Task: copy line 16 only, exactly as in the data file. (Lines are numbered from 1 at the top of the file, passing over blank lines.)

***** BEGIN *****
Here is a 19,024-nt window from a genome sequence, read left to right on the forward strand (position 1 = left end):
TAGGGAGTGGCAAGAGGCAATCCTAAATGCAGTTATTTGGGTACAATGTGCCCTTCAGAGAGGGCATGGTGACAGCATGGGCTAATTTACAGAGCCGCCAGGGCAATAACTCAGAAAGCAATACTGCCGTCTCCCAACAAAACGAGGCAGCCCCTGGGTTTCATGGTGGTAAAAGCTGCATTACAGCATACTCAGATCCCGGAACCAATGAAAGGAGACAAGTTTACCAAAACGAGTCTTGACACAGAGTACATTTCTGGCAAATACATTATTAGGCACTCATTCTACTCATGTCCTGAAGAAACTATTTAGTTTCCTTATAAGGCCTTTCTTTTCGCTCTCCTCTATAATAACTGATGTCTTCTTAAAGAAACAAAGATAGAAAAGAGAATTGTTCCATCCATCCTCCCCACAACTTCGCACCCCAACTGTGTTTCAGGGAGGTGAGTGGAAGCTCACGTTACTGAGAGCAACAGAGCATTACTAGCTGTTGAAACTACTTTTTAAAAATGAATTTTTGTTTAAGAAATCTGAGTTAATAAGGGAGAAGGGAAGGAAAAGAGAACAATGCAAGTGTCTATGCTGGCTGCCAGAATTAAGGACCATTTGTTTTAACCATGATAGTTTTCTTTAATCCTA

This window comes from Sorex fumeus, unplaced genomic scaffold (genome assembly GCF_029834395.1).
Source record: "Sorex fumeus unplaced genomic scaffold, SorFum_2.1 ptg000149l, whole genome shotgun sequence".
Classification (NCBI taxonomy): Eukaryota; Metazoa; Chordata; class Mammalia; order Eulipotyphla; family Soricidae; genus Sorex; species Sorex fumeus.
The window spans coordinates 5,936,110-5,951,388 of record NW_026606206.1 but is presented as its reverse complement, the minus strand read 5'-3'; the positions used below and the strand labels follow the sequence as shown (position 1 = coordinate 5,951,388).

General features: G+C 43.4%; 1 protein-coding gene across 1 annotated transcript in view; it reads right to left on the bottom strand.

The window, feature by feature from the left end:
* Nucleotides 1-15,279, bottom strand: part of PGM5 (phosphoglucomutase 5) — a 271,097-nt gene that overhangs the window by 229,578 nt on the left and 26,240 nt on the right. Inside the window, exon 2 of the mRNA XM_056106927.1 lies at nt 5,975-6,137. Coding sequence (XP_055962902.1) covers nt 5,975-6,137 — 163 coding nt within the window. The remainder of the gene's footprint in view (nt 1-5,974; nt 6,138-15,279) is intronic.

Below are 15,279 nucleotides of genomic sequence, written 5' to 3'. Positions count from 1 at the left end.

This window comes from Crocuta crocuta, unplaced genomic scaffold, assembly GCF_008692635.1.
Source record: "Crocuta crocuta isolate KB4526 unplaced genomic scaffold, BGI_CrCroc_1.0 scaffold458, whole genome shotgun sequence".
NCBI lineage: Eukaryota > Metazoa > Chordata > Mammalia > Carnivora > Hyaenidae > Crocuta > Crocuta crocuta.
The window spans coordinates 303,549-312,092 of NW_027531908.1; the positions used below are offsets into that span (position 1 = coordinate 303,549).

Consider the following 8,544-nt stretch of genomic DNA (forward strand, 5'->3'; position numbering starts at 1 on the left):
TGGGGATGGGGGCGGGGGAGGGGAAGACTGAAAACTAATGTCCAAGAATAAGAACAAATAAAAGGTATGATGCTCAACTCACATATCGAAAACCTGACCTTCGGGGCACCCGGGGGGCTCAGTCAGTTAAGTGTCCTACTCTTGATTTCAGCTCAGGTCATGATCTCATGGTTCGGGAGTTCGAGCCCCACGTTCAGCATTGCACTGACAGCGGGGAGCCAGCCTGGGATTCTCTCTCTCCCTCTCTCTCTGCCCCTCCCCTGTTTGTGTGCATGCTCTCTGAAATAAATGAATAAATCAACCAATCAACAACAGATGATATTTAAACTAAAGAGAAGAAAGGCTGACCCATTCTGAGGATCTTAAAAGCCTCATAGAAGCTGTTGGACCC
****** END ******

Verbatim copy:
TGGGGATGGGGGCGGGGGAGGGGAAGACTGAAAACTAATGTCCAAGAATAAGAACAAATAAAAGGTATGATGCTCAACTCACATATCGAAAACCTGACCTTCGGGGCACCCGGGGGGCTCAGTCAGTTAAGTGTCCTACTCTTGATTTCAGCTCAGGTCATGATCTCATGGTTCGGGAGTTCGAGCCCCACGTTCAGCATTGCACTGACAGCGGGGAGCCAGCCTGGGATTCTCTCTCTCCCTCTCTCTCTGCCCCTCCCCTGTTTGTGTGCATGCTCTCTGAAATAAATGAATAAATCAACCAATCAACAACAGATGATATTTAAACTAAAGAGAAGAAAGGCTGACCCATTCTGAGGATCTTAAAAGCCTCATAGAAGCTGTTGGACCC